We have more from the Northwest Division:

  • Gabriel Deck has arrived in Oklahoma City and is ready to begin his NBA career once he passes protocols, Marc Stein of the New York Times tweets. The EuroLeague standout signed a four-year contract with the Thunder on April 12. Coach Mark Daigneault said he would “try to get him right in the mix as fast as possible.”
  • The Trail Blazers have hired former WNBA All-Star Asjha Jones, according to Dwight Jaynes of NBC Sports Northwest.  Jones was an assistant coach for the Washington Mystics last season. She’ll be Portland’s director of basketball strategy and planning on Neil Olshey‘s basketball operations staff.
  • Chris Finch became the Timberwolves’ head coach a little over two months ago and The Athletic’s Britt Robson takes a deep dive into Finch’s rotations and strategies since he replace Ryan Saunders.

Rubio On Wolves’ Play: “I Don’t Feel Like This Is Building Something”

So far, a midseason coaching change has done nothing to help the Timberwolves turn things around. After starting the season with a league-worst 7-24 record, Minnesota replaced head coach Ryan Saunders with Chris Finch, but the club has lost Finch’s first four games by an average of 17 points per contest.

Besides being frustrated by the results on the court, veteran point guard Ricky Rubio is concerned about the Wolves’ process and the habits they’re developing, as Jon Krawczynski of The Athletic writes.

“We have to build good habits from day one, and I don’t think we are in the right way, to be honest,” Rubio said on Sunday. “I can be here and be positive like we’re trying to be and it’s OK. But we have the worst record in the league. We lost way too many games by 20-plus, and I don’t feel like this is building something. It’s hard. You always have to take positive things and of course, we want to get better, but at one point we got to start wanting to change something, and it’s not happening.”

After hosting the Hornets on Wednesday in their final game of the first half, the Wolves will be off for a week, and Rubio expressed hope that the All-Star break will benefit a team that is “not playing good.”

Rubio made it clear he wasn’t blaming Finch, who “has a lot on his plate” taking over a struggling team in the middle of the season. More practice time under the new coach might help, according to Rubio, who was frustrated by the fact that the Wolves couldn’t stop Devin Booker and the Suns from scoring on Sunday when Phoenix repeatedly ran the same set.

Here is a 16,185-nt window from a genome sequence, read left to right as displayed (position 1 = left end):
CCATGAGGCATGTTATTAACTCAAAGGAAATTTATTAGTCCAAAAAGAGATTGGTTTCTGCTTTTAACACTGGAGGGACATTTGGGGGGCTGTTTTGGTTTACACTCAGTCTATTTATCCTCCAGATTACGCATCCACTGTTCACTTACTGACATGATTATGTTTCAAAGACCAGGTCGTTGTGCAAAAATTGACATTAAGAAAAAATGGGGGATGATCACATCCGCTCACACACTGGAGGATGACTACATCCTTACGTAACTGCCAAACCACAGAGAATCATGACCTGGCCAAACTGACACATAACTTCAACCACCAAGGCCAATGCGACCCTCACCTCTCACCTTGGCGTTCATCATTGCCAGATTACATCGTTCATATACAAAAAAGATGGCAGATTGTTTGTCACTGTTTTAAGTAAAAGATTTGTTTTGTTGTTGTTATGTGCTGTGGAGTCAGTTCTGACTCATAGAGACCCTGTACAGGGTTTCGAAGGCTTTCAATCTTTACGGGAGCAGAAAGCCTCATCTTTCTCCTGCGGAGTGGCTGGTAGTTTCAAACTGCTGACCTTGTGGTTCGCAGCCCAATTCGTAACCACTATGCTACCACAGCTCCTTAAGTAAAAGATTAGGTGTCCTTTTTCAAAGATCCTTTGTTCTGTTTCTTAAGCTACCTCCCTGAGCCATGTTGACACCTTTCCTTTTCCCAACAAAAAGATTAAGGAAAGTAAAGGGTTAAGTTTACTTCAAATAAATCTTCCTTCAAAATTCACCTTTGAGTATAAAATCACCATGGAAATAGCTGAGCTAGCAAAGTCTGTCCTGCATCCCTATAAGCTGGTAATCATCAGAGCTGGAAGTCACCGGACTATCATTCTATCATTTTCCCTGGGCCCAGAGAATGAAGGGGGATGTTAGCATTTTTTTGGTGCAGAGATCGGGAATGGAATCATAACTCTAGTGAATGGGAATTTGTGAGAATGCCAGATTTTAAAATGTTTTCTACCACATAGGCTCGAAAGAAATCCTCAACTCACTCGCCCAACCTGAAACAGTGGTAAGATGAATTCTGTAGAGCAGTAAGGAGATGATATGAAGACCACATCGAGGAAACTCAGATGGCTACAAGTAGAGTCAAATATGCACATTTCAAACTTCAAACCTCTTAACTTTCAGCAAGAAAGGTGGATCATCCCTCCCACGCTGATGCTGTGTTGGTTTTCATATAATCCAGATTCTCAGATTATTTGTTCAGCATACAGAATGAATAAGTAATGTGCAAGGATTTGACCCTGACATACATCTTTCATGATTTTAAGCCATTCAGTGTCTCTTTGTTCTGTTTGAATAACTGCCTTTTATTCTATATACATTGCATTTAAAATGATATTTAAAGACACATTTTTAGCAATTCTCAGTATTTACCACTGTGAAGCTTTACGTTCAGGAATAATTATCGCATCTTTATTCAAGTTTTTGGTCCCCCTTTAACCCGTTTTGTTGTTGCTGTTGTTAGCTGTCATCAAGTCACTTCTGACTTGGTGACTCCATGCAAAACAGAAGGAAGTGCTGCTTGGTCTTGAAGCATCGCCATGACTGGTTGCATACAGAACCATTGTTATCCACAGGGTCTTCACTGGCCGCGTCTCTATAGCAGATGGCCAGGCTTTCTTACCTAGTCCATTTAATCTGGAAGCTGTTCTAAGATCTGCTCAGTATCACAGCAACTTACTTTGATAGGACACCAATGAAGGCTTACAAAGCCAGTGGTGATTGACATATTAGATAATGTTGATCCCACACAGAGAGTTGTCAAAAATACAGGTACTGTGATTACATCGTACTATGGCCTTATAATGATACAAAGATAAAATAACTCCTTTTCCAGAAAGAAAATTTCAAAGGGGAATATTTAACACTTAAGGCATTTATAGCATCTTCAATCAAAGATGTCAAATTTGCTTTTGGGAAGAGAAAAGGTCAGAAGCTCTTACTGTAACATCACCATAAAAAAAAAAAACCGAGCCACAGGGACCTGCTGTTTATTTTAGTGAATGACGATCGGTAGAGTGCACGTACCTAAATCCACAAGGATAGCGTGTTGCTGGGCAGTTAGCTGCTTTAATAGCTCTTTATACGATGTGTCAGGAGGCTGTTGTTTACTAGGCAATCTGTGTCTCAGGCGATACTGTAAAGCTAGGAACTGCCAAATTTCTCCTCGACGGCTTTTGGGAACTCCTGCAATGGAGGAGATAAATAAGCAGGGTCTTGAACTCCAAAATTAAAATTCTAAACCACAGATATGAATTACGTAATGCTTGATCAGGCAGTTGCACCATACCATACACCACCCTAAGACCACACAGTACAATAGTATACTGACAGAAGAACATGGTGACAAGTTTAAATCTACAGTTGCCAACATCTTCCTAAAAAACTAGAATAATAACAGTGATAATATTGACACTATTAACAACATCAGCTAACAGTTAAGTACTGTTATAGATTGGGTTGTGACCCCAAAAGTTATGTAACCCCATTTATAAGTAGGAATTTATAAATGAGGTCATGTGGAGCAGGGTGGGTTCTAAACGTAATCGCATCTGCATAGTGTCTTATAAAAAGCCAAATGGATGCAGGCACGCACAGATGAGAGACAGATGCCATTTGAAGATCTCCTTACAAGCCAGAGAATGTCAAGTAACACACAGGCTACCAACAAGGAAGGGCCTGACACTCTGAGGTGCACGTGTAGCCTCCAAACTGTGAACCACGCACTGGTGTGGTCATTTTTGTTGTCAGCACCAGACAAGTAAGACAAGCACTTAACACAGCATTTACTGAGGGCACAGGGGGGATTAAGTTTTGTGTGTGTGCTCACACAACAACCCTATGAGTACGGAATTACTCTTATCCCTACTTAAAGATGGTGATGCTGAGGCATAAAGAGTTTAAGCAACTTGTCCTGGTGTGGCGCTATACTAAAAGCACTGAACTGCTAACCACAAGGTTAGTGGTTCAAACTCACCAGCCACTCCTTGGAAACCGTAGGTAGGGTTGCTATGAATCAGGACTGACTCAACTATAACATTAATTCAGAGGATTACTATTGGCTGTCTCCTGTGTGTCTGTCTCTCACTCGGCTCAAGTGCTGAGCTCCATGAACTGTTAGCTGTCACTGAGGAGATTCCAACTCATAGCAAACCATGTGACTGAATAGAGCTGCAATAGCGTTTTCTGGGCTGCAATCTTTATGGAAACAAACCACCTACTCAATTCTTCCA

“When you’re young and you gotta play through the mistakes, I understand,” Rubio said, per Krawczynski. “But at one point, if you do the same mistake over and over again, it means you’re not learning. Learning through mistakes as a young team can happen, but then make different mistakes. I think we’re doing the same mistakes over and over.”

Rubio, who was reacquired by Minnesota in the fall to complement young guard D’Angelo Russell, hasn’t been a great on-court fit with D-Lo and is having one of the worst seasons of his 10-year NBA career, averaging a career-low 7.6 points per game on 37.8% shooting. While president of basketball operations Gersson Rosas may explore dealing Rubio at the trade deadline, the guard’s $17.8MM guaranteed salary for 2021/22 will make him a tricky piece to move.

Northwest Notes: Finch, Horford, Jerome, Lindsey

Taking over in midstream puts new Timberwolves coach Chris Finch in a difficult spot, Jon Krawczynski of The Athletic writes. Not only does he have to forge relationships with his players on the fly, Finch doesn’t have two of his best players available. Malik Beasley is serving a 12-game, league-imposed suspension and D’Angelo Russell is sidelined indefinitely with a knee injury. The fact that the front office passed over assistant David Vanterpool to hire Finch away from the Raptors adds to the awkwardness of the situation.

We have more from the Northwest Division: